Book Review: The Reservoir by John Milliken Thompson - More2Read

The Reservoir by John Milliken Thompson


“Pitch-perfect to the post-Civil War era…This is an impressive first novel…an artful vehicle for grappling with temptations and the ambiguities of guilt….The Reservoir gets stronger and richer as it rolls toward its startling climax.”­ —Jim Lynch, Washington Post

“In this compelling novel, this superb writer instructs and enchants.” —Richmond Times-Dispatch

“An engaging mystery novel rendered as Southern literature.” —Kirkus Reviews

“Solidly entertaining.” —Publishers Weekly

“Historian and debut novelist Thompson mined a treasure trove of documents and background detail for this novel, based on an actual murder and trial set in 1880s Richmond, VA…Thompson masterfully illustrates how a seemingly clear-cut case can be filled with ambiguities.” —Library Journal

“Fans of courtroom drama, historical mysteries, and Southern gothic are sure to enjoy the tale which, even once the book is finished, will keep readers wondering about what happened at the reservoir.” —ForeWord Reviews

“Gorgeously suffused with the feel of 1880s Virginia, The Reservoir is not a whodunit but, even better, a did-he-do-it… John Milliken Thompson’s debut is an all-too-human and unforgettable puzzle, rendered in haunting shades of gray.” —Holly LeCraw, author of The Swimming Pool

“It is the way people think and feel that creates the plot for this book … the characters are absolutely right from start to finish.” —Joanne Greenberg, author of I Never Promised You a Rose Garden

“Impressive… Even though the story takes place in Richmond, Virginia about twenty years after the Civil War ended, there was a sense of urgency on my part to get to the book’s conclusion. In other words, whenever I had to put the book down due to eyes that simply could no longer remain open, I looked forward to the moment that I could get back to this intriguing tale.”— Carol Hoenig, The Huffington Post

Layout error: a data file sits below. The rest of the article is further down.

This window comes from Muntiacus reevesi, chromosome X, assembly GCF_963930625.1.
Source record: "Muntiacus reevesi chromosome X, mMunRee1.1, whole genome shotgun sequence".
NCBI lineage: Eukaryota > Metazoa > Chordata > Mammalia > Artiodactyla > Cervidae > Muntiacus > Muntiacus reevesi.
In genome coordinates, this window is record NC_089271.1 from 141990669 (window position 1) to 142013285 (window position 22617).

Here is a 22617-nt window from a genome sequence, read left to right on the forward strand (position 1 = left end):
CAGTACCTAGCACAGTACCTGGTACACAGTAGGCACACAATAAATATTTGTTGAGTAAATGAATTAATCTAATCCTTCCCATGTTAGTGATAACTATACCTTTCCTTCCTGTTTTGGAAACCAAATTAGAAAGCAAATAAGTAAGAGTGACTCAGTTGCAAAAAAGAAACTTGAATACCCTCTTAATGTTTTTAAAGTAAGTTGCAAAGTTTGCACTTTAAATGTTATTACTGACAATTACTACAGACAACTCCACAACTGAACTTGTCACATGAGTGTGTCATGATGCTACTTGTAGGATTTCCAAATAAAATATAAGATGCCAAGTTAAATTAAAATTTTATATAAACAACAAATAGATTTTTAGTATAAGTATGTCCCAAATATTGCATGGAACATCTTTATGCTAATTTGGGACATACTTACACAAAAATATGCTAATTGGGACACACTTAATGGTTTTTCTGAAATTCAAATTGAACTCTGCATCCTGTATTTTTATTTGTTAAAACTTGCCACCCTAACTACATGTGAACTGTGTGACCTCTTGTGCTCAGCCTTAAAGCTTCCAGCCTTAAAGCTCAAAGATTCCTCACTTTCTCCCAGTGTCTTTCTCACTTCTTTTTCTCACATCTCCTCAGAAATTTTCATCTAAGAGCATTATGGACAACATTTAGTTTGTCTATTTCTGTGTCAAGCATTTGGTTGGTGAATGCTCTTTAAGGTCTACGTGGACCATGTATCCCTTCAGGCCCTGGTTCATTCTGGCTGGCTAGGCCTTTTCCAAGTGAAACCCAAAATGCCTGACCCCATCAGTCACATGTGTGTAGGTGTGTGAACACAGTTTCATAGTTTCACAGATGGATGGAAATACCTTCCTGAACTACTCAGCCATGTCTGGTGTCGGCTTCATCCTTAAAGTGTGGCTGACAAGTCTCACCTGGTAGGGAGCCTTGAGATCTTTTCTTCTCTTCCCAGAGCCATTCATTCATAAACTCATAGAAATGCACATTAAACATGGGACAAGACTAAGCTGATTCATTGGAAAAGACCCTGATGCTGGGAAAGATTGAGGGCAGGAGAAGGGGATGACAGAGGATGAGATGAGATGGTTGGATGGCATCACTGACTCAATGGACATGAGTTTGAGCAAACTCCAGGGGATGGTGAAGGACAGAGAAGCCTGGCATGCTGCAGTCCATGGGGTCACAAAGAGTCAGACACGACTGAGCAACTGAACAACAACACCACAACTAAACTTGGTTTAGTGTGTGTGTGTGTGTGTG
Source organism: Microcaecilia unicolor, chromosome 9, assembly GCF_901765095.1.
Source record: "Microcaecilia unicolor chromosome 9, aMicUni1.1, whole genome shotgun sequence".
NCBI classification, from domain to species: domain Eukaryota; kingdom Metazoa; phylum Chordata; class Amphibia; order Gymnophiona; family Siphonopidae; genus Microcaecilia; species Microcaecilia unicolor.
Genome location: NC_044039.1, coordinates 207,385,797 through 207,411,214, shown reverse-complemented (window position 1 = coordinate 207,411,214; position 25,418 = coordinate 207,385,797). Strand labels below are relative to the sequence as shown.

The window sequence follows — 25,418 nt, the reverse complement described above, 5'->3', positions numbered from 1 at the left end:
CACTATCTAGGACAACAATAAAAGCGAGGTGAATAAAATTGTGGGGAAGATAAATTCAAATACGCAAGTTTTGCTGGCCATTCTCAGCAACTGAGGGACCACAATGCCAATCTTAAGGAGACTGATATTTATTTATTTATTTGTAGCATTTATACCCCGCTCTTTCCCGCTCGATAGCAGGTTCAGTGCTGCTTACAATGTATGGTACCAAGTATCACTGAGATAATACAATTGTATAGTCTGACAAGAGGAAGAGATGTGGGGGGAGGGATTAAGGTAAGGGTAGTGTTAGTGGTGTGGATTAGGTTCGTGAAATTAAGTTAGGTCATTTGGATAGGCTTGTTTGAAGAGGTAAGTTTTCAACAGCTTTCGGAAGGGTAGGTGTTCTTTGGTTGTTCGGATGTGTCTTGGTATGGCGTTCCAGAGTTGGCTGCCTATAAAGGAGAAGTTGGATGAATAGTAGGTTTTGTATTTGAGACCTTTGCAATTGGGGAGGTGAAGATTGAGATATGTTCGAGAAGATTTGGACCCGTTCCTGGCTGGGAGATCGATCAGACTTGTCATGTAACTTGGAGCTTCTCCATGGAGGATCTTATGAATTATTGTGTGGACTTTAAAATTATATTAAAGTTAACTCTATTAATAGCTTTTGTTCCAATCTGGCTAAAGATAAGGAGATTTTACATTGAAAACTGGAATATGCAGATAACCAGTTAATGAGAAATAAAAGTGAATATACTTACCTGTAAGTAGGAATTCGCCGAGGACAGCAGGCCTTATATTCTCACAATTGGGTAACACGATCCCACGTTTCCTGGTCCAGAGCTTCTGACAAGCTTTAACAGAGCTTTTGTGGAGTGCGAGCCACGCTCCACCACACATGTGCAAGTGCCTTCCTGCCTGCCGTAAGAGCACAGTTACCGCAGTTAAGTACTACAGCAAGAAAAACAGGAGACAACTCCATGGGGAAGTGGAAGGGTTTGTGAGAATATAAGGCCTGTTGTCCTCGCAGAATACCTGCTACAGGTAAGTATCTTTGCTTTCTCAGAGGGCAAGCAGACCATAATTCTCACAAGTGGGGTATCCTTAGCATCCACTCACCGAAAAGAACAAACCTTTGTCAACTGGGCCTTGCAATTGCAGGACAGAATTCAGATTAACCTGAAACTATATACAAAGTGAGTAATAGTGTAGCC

My Review

There is a noose waiting, waiting to tighten on a neck. That neck better be the killer of one stirred heart of a girl an expectant mother.
Stirred hearts, love and friendship.
Many hearts wavered by one rather beautiful empty Heart, a web of family intrigue.
Justice is the key, the good should rise above the evil ideally as the common rule.
This story is one to be talked about for many years to come one I hold it highly up there with the greats of Human struggle, greats like ‘To Kill a Mockingbird.’
I think you feel the essence of what kind of story we are dealing with here soak it up and savor this delightful poignant true story presented in an exemplary fashion of storytelling of the joys and the losses in life.
The bliss of youth and friendship and the grimness and loneliness of the loss of love and life.


“The contrast between the two girls seemed to give him a window into the nature of his soul; he thought he must be in love with Lillie, but it disturbed him that the way he felt about her was passionate and physical, almost violent in its ability to take over his entire body and mind. It would be so much more pleasant if he were in love with Nola.”

” You couldn’t just Walk into a saloon on Main Street in the middle of the day, and into house of bad repute at night. People had morals then. Now it’s
just sin everywhere you go. People smoking, spitting, gambling, cussing. Nossir, in my day, people didn’t act thataway. They behaved theirselves, and people got along just fine, even if they didn’t like each other.”

“Reservoir’s the end of the line. I been twenty years driving this route, ever since the war ended, and Reservoir’s always been the end of the line.”

“is beauty all around. When you’re out there trying to make your mark on the world, don’t ever forget how beautiful it already is.”

Once you finish the story visit the authors website here for some images of real letters sent.

Reviewed by Lou Pendergrast on 26 July 2011

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    A Conversation with John Milliken Thompson

    John Milliken Thompson talks about the true story behind his novel The Reservoir